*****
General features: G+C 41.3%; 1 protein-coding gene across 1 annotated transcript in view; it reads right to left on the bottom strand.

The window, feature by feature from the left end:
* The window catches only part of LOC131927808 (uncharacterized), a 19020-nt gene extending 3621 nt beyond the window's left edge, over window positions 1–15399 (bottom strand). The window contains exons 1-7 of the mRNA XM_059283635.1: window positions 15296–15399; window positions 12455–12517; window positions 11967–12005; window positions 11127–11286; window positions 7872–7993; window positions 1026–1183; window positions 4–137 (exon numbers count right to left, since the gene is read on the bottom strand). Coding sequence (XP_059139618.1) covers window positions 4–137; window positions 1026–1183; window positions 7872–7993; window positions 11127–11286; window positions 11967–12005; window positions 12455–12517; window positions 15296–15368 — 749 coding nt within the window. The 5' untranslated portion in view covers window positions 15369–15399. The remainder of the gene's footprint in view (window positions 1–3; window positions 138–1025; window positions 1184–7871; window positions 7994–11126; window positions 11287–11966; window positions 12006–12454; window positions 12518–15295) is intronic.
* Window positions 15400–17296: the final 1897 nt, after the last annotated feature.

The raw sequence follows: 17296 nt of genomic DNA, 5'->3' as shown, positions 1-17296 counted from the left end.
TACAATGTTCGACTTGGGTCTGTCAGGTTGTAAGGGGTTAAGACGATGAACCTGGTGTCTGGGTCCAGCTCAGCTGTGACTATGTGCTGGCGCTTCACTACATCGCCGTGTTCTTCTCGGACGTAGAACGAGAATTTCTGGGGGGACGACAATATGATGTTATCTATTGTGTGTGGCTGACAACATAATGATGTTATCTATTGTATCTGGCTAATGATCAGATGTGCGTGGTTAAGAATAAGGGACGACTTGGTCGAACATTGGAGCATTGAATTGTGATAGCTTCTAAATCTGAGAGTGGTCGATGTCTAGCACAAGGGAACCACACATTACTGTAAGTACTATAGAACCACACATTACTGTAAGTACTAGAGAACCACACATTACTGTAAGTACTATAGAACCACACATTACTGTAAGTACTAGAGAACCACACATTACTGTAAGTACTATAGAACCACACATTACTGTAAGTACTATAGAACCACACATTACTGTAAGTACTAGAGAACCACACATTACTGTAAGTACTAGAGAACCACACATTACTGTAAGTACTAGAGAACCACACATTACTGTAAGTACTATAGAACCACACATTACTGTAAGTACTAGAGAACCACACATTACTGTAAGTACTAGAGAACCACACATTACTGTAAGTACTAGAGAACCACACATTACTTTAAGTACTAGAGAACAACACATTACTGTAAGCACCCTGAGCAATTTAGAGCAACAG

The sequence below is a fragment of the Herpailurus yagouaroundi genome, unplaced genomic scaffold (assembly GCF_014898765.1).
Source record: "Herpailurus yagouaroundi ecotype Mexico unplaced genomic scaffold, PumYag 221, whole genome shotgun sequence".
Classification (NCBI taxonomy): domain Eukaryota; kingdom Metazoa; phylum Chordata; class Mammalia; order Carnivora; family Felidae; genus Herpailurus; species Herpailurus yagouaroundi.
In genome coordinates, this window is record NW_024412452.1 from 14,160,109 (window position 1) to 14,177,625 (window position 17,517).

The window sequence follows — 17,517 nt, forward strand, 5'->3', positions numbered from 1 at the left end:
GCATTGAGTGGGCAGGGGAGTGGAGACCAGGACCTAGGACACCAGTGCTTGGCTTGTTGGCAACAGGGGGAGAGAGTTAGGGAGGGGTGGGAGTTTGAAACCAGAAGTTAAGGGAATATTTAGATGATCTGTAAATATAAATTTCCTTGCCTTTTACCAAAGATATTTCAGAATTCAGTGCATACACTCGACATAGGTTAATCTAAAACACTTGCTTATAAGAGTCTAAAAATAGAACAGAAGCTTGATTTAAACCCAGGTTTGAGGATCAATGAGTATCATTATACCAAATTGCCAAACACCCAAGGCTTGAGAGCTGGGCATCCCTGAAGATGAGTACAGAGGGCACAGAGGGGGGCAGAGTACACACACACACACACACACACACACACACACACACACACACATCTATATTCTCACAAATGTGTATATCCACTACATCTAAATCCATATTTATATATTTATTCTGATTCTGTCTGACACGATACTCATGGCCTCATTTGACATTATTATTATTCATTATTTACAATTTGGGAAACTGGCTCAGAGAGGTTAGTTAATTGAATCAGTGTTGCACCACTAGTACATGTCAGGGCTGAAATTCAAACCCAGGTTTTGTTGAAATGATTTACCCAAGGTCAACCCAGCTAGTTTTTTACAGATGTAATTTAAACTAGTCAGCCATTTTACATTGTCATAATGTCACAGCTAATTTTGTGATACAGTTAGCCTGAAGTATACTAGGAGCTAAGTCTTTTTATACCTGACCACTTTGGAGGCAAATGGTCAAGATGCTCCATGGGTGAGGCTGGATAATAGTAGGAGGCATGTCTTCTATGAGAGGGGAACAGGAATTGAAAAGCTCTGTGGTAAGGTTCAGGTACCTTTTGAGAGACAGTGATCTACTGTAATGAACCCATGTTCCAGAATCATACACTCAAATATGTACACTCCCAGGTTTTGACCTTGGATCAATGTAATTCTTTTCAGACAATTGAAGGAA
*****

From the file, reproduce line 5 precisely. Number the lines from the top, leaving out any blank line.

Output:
The raw sequence follows: 17296 nt of genomic DNA, 5'->3' as shown, positions 1-17296 counted from the left end.